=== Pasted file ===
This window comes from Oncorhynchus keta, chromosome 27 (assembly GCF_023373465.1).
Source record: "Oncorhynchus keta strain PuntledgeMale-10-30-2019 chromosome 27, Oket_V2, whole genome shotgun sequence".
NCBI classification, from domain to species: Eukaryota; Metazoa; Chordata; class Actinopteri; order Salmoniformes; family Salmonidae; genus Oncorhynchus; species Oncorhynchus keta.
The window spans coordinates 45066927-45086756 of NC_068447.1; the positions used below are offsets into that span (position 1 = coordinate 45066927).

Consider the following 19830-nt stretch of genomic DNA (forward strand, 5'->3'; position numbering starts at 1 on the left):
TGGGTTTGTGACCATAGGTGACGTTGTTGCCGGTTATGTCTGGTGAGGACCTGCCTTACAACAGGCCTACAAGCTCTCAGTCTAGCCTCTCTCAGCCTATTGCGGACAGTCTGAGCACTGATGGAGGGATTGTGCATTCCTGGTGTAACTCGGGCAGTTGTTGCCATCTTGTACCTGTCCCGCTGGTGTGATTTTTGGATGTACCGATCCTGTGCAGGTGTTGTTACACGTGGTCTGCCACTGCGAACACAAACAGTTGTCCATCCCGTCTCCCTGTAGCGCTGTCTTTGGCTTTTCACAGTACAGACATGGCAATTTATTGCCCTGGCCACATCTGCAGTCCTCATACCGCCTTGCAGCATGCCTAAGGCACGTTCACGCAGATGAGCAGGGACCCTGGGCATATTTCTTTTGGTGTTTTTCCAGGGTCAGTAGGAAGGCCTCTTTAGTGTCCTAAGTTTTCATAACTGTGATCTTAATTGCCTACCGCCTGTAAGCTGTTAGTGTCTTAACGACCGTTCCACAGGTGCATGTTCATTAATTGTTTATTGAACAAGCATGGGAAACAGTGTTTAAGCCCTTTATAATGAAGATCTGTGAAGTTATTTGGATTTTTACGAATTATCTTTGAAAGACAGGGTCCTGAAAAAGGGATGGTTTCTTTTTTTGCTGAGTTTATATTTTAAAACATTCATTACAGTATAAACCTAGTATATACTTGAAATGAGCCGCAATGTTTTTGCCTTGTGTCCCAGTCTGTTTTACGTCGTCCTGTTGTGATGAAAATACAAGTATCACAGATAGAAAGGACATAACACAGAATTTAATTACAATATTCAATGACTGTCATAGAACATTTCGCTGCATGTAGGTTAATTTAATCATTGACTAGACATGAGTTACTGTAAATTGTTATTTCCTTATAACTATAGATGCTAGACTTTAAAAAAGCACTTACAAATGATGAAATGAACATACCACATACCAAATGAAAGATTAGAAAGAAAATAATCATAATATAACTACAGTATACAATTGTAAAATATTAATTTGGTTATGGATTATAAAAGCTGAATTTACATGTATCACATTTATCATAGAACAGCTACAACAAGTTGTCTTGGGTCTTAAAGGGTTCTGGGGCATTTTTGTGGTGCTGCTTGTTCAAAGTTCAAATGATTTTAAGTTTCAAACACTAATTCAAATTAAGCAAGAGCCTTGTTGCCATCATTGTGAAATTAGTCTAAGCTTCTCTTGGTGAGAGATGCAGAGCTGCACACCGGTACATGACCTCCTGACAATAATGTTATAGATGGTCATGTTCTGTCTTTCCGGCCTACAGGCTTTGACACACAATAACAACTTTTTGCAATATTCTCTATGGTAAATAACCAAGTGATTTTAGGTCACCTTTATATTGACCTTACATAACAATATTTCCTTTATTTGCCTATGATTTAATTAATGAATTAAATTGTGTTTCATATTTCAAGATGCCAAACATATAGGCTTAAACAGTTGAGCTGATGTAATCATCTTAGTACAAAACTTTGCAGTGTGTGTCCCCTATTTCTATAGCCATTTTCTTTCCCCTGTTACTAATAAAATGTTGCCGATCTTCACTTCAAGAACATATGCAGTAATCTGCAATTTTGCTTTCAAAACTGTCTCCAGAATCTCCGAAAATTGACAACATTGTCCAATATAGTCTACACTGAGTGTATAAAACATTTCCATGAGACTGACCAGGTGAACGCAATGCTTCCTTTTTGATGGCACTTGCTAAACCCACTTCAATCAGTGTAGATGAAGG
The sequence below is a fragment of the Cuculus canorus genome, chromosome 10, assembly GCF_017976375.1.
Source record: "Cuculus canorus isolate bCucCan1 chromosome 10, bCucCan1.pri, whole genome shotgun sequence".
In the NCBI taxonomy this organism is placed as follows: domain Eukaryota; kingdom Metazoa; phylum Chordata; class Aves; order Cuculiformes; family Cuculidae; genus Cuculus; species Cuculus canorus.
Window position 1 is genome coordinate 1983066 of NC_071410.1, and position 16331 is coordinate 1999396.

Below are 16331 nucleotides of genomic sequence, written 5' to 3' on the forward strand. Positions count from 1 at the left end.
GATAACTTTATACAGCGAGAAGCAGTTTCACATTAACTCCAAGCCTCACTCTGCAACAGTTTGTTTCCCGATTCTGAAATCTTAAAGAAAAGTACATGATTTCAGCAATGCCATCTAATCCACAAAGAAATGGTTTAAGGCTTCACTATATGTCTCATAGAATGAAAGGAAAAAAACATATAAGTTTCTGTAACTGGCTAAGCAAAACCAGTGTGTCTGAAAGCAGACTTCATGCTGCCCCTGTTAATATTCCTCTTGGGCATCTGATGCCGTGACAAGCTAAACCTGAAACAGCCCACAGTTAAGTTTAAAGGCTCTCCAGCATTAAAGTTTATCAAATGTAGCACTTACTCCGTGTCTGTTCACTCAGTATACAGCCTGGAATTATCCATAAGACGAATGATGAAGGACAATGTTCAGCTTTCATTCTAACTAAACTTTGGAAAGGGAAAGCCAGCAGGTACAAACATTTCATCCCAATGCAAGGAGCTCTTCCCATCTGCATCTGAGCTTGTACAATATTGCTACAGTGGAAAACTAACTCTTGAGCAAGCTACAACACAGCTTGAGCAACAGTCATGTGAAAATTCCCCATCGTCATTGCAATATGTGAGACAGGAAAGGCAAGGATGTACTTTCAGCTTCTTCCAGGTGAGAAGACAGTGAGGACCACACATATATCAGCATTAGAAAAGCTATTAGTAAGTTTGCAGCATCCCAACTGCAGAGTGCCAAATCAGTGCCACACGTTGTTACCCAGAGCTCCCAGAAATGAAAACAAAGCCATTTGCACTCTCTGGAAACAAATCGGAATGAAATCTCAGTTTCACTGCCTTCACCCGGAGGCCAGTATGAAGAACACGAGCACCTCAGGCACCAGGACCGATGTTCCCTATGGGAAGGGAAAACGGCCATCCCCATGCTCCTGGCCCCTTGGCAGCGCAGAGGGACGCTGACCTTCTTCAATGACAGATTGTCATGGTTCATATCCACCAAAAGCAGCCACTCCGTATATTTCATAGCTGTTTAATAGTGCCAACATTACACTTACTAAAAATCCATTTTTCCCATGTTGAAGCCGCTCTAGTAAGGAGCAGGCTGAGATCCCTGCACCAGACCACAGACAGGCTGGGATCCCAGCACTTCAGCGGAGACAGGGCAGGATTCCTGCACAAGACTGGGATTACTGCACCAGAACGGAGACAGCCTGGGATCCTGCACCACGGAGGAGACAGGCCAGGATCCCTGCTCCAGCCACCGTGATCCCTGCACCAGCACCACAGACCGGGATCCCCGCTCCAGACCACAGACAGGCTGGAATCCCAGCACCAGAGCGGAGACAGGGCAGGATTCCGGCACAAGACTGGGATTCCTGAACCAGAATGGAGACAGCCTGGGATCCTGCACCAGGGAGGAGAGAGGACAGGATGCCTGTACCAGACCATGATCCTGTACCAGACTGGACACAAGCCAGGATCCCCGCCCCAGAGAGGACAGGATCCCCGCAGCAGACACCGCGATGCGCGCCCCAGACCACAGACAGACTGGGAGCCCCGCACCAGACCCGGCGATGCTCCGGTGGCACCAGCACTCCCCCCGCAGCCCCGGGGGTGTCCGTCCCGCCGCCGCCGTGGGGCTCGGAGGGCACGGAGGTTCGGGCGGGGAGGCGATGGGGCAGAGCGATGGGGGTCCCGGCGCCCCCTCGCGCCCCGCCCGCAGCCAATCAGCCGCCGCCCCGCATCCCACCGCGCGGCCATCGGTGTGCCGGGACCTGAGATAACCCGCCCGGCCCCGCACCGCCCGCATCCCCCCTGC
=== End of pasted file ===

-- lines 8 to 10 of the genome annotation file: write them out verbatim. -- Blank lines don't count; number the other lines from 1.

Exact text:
Source record: "Cuculus canorus isolate bCucCan1 chromosome 10, bCucCan1.pri, whole genome shotgun sequence".
In the NCBI taxonomy this organism is placed as follows: domain Eukaryota; kingdom Metazoa; phylum Chordata; class Aves; order Cuculiformes; family Cuculidae; genus Cuculus; species Cuculus canorus.
Window position 1 is genome coordinate 1983066 of NC_071410.1, and position 16331 is coordinate 1999396.